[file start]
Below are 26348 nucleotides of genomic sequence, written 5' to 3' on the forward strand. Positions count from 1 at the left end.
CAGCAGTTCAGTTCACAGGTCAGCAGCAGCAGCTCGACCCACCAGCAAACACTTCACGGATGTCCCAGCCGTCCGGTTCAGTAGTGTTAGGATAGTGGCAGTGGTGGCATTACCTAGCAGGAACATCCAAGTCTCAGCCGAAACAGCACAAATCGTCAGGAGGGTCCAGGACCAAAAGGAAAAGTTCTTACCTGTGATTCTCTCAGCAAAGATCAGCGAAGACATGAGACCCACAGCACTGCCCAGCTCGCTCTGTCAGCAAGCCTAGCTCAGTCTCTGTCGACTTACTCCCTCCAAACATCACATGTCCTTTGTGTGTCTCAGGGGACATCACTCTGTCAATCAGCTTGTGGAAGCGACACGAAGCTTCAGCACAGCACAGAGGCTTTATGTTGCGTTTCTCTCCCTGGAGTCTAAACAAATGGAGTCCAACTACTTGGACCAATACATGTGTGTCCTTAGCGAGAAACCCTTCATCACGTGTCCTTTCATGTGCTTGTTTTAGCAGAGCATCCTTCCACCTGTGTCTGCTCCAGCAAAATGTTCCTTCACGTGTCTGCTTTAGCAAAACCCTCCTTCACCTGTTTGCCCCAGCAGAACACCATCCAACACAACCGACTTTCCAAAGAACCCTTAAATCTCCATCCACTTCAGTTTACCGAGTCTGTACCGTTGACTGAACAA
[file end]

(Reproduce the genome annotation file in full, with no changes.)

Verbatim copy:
Below are 26348 nucleotides of genomic sequence, written 5' to 3' on the forward strand. Positions count from 1 at the left end.
CAGCAGTTCAGTTCACAGGTCAGCAGCAGCAGCTCGACCCACCAGCAAACACTTCACGGATGTCCCAGCCGTCCGGTTCAGTAGTGTTAGGATAGTGGCAGTGGTGGCATTACCTAGCAGGAACATCCAAGTCTCAGCCGAAACAGCACAAATCGTCAGGAGGGTCCAGGACCAAAAGGAAAAGTTCTTACCTGTGATTCTCTCAGCAAAGATCAGCGAAGACATGAGACCCACAGCACTGCCCAGCTCGCTCTGTCAGCAAGCCTAGCTCAGTCTCTGTCGACTTACTCCCTCCAAACATCACATGTCCTTTGTGTGTCTCAGGGGACATCACTCTGTCAATCAGCTTGTGGAAGCGACACGAAGCTTCAGCACAGCACAGAGGCTTTATGTTGCGTTTCTCTCCCTGGAGTCTAAACAAATGGAGTCCAACTACTTGGACCAATACATGTGTGTCCTTAGCGAGAAACCCTTCATCACGTGTCCTTTCATGTGCTTGTTTTAGCAGAGCATCCTTCCACCTGTGTCTGCTCCAGCAAAATGTTCCTTCACGTGTCTGCTTTAGCAAAACCCTCCTTCACCTGTTTGCCCCAGCAGAACACCATCCAACACAACCGACTTTCCAAAGAACCCTTAAATCTCCATCCACTTCAGTTTACCGAGTCTGTACCGTTGACTGAACAA